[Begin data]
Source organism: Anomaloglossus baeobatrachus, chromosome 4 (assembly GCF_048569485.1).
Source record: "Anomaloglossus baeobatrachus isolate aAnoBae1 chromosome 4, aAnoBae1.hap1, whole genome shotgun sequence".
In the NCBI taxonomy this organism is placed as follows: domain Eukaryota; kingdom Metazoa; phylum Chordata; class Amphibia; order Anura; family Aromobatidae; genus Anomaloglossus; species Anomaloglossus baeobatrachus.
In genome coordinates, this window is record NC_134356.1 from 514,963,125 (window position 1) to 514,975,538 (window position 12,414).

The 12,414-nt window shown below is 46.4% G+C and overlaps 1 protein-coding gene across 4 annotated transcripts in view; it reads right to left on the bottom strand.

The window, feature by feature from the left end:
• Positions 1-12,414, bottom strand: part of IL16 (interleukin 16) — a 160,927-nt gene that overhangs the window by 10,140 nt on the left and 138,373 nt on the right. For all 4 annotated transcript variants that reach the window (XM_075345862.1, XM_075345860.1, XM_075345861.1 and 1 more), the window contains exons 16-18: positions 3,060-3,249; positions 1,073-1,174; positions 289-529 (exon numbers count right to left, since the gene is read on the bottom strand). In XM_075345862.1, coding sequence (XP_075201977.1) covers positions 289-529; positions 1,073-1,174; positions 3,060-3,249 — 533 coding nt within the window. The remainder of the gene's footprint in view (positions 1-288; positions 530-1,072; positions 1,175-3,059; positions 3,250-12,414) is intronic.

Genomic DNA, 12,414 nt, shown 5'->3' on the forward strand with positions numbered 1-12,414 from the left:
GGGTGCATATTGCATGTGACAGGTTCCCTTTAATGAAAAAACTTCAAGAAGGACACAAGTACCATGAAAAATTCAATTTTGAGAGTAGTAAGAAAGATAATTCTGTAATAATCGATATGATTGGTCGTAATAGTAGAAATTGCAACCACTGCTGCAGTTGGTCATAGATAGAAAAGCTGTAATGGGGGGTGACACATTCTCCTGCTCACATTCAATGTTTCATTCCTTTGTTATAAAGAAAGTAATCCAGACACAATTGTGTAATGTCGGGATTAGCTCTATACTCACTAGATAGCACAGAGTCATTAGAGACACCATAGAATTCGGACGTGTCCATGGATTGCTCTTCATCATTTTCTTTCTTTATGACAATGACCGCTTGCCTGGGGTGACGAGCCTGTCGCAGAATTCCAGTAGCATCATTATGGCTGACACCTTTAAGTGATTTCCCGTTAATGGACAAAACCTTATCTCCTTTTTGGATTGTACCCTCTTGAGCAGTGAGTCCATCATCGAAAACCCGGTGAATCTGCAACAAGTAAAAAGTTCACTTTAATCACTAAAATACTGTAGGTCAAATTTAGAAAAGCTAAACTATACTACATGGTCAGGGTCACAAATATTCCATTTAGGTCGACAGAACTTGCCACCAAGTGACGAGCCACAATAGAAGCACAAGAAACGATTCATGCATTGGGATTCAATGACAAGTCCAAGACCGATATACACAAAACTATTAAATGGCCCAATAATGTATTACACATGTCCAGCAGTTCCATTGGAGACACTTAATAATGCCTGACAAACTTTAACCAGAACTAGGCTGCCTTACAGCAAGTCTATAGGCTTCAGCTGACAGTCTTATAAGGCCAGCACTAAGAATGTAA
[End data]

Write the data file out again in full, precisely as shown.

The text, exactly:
Source organism: Anomaloglossus baeobatrachus, chromosome 4 (assembly GCF_048569485.1).
Source record: "Anomaloglossus baeobatrachus isolate aAnoBae1 chromosome 4, aAnoBae1.hap1, whole genome shotgun sequence".
In the NCBI taxonomy this organism is placed as follows: domain Eukaryota; kingdom Metazoa; phylum Chordata; class Amphibia; order Anura; family Aromobatidae; genus Anomaloglossus; species Anomaloglossus baeobatrachus.
In genome coordinates, this window is record NC_134356.1 from 514,963,125 (window position 1) to 514,975,538 (window position 12,414).

The 12,414-nt window shown below is 46.4% G+C and overlaps 1 protein-coding gene across 4 annotated transcripts in view; it reads right to left on the bottom strand.

The window, feature by feature from the left end:
• Positions 1-12,414, bottom strand: part of IL16 (interleukin 16) — a 160,927-nt gene that overhangs the window by 10,140 nt on the left and 138,373 nt on the right. For all 4 annotated transcript variants that reach the window (XM_075345862.1, XM_075345860.1, XM_075345861.1 and 1 more), the window contains exons 16-18: positions 3,060-3,249; positions 1,073-1,174; positions 289-529 (exon numbers count right to left, since the gene is read on the bottom strand). In XM_075345862.1, coding sequence (XP_075201977.1) covers positions 289-529; positions 1,073-1,174; positions 3,060-3,249 — 533 coding nt within the window. The remainder of the gene's footprint in view (positions 1-288; positions 530-1,072; positions 1,175-3,059; positions 3,250-12,414) is intronic.

Genomic DNA, 12,414 nt, shown 5'->3' on the forward strand with positions numbered 1-12,414 from the left:
GGGTGCATATTGCATGTGACAGGTTCCCTTTAATGAAAAAACTTCAAGAAGGACACAAGTACCATGAAAAATTCAATTTTGAGAGTAGTAAGAAAGATAATTCTGTAATAATCGATATGATTGGTCGTAATAGTAGAAATTGCAACCACTGCTGCAGTTGGTCATAGATAGAAAAGCTGTAATGGGGGGTGACACATTCTCCTGCTCACATTCAATGTTTCATTCCTTTGTTATAAAGAAAGTAATCCAGACACAATTGTGTAATGTCGGGATTAGCTCTATACTCACTAGATAGCACAGAGTCATTAGAGACACCATAGAATTCGGACGTGTCCATGGATTGCTCTTCATCATTTTCTTTCTTTATGACAATGACCGCTTGCCTGGGGTGACGAGCCTGTCGCAGAATTCCAGTAGCATCATTATGGCTGACACCTTTAAGTGATTTCCCGTTAATGGACAAAACCTTATCTCCTTTTTGGATTGTACCCTCTTGAGCAGTGAGTCCATCATCGAAAACCCGGTGAATCTGCAACAAGTAAAAAGTTCACTTTAATCACTAAAATACTGTAGGTCAAATTTAGAAAAGCTAAACTATACTACATGGTCAGGGTCACAAATATTCCATTTAGGTCGACAGAACTTGCCACCAAGTGACGAGCCACAATAGAAGCACAAGAAACGATTCATGCATTGGGATTCAATGACAAGTCCAAGACCGATATACACAAAACTATTAAATGGCCCAATAATGTATTACACATGTCCAGCAGTTCCATTGGAGACACTTAATAATGCCTGACAAACTTTAACCAGAACTAGGCTGCCTTACAGCAAGTCTATAGGCTTCAGCTGACAGTCTTATAAGGCCAGCACTAAGAATGTAA